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No Apology From (English) Welsh Nationalist Who Compared English To Nazis

 A Welsh nationalist candidate says he has no regrets about comparing some English residents of Wales to the Nazis.

Mike Parker, Plaid Cymru candidate for Ceredigion, wrote in a magazine that some parts of Wales were inhabited by “gun-toting Final Solution crackpots”, the BBC reports.

In an article for Planet magazine called ‘Loaded Dice’ Mr Parker wrote that ‘Racial prejudice is common among English people who settled in Wales’ and that many English people were ‘out and out racists’.

The candidate, who is originally from Kidderminster, said English people moved to Wales to escape multiculturalism in more urban areas of England. According to the latest census figures, the population of Ceredigion is 99.5 per cent white.

While admitting that he would not use such a phrase now, as he was “hopefully wiser”, he said there was nothing to apologise for.

Instead he defended his remarks, ironically saying “Racism should never be ignored nor accepted, and should always be challenged and tackled”.

Political opponents have urged Plaid to replace Mr Parker as its candidate for the constituency; one they are hoping to win back from the Welsh Liberal Democrats after losing it in the general election of 2005.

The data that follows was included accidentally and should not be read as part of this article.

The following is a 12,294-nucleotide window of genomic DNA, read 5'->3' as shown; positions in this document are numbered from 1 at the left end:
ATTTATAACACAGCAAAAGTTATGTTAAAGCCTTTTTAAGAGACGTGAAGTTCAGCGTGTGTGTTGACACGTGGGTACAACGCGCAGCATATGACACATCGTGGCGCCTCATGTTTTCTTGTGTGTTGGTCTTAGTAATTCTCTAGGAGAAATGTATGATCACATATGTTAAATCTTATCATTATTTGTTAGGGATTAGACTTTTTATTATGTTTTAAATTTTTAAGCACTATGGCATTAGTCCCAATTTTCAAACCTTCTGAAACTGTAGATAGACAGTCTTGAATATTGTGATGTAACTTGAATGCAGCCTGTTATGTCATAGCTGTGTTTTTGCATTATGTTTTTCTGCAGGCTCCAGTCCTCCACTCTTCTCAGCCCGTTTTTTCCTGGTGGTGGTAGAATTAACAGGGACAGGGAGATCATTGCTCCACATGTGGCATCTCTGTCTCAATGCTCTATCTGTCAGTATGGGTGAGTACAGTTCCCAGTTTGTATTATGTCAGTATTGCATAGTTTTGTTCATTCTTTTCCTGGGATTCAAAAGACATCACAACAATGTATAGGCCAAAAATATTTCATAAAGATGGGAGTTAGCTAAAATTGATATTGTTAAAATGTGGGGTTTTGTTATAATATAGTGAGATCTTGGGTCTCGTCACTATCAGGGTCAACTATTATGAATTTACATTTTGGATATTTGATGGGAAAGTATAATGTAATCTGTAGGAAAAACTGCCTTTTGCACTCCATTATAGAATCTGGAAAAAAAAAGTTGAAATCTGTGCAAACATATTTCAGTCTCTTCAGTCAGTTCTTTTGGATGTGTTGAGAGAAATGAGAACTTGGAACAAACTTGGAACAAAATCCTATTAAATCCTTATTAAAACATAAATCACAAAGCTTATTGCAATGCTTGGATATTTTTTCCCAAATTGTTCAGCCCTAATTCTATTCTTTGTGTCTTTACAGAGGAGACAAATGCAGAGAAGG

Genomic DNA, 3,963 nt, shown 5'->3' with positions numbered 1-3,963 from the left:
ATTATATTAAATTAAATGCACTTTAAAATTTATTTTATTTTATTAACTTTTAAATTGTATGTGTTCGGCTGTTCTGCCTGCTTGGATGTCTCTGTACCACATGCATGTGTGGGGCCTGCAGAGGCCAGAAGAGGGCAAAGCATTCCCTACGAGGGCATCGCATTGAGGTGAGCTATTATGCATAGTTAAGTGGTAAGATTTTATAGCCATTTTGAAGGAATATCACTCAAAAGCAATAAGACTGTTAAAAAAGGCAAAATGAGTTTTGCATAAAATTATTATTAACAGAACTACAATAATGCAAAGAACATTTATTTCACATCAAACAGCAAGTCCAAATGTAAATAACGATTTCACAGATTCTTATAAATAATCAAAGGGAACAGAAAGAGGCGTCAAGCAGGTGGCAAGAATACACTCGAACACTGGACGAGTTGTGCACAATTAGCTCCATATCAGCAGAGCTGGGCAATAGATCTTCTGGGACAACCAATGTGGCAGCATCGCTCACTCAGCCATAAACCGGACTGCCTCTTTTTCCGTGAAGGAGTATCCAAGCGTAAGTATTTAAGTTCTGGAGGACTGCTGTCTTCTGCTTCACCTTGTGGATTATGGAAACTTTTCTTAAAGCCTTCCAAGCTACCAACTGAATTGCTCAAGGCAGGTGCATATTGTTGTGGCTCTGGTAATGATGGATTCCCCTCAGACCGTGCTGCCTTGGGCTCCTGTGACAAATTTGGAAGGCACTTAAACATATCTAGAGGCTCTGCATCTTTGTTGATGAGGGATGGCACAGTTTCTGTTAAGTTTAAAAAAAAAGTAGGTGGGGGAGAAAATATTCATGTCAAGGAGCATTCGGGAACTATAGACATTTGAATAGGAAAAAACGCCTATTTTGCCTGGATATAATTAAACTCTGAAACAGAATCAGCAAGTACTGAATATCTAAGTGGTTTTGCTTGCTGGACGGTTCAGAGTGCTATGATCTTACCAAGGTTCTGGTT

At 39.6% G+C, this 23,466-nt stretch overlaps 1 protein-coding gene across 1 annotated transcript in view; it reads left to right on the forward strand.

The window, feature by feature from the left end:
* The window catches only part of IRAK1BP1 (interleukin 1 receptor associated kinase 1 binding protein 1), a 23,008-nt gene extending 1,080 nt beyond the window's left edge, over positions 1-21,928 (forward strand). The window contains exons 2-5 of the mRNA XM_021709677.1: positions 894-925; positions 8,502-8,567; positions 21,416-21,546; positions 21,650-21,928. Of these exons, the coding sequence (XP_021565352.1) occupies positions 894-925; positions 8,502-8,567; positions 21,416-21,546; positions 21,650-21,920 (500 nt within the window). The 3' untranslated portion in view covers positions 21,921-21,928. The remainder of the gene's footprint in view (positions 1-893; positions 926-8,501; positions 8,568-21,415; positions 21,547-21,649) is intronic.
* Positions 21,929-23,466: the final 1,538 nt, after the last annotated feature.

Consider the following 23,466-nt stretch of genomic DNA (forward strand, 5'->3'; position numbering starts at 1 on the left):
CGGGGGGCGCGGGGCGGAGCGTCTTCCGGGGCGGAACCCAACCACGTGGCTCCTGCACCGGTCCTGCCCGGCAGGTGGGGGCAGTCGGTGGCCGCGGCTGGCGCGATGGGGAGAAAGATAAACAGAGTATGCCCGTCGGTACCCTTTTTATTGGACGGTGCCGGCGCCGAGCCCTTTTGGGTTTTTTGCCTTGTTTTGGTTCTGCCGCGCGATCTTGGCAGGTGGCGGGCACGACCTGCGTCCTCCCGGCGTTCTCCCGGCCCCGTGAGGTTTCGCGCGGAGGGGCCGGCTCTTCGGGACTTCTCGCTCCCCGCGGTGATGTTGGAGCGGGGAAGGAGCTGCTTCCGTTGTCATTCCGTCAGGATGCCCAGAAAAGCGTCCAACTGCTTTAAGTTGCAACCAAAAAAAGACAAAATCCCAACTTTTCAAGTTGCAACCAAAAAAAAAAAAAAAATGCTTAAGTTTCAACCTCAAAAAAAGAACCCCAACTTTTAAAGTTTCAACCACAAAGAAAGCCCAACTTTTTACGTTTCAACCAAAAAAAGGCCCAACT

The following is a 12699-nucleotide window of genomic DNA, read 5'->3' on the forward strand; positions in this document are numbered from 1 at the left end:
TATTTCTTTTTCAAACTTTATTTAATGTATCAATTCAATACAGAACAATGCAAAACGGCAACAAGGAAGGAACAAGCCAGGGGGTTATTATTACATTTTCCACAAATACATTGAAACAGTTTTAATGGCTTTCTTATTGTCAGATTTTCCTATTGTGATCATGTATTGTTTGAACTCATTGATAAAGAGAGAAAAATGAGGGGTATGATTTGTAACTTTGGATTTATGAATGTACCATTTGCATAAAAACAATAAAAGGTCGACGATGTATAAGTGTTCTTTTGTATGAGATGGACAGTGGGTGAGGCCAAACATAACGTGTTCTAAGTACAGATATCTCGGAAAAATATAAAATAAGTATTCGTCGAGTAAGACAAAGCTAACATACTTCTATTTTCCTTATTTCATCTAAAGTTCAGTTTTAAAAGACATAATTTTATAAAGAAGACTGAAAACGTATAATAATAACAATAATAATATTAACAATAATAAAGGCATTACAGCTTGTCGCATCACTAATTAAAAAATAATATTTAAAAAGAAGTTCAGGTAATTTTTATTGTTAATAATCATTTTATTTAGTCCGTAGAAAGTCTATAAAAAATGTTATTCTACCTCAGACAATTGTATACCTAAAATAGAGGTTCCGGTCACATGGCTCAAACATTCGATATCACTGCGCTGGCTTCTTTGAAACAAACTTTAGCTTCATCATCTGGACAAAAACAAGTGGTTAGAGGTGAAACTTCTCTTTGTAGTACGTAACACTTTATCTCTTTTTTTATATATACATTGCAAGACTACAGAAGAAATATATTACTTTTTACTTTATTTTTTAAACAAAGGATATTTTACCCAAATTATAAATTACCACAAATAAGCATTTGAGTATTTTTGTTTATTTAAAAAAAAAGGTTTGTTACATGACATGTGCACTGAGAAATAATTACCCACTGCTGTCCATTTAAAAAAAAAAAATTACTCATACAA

Huw Thomas, the Labour candidate for the constituency, said “There should be no place in our politics or our society for such divisive and hateful language.”

And Conservative candidate Henrietta Hensher called the comments “concerning” saying “Many people do move to Wales from all corners of our United Kingdom and would be horrified to be described as ‘Nazis’.  ”

“What he’s actually done is tarnish a section of the population within Wales as a whole, suggesting that they are racist.”

And she called on Plaid Cymru to “fully investigate the comments made by Mike Parker.”

Welsh Liberal Democrat AM Peter Black called on Plaid Cymru leader Leanne Wood to “show some leadership” and demand a “full public apology” saying “Either he withdraws these remarks or else she needs to explain whether he is representing Plaid Cymru policy.”

And UKIP’s candidate Gethin James said it showed a “double standard in Welsh politics.”

“If this comment had come from a UKIP candidate, he would be gone by now, no matter how long ago it was made. The fact they are justifying the comment as it was made 14 years ago is shameful.”

But the party defended their candidate’s comments, which he first made in 2001.

A spokesman said: “Plaid Cymru has always worked against those divisive forces and we’re very proud of our record in doing so.”

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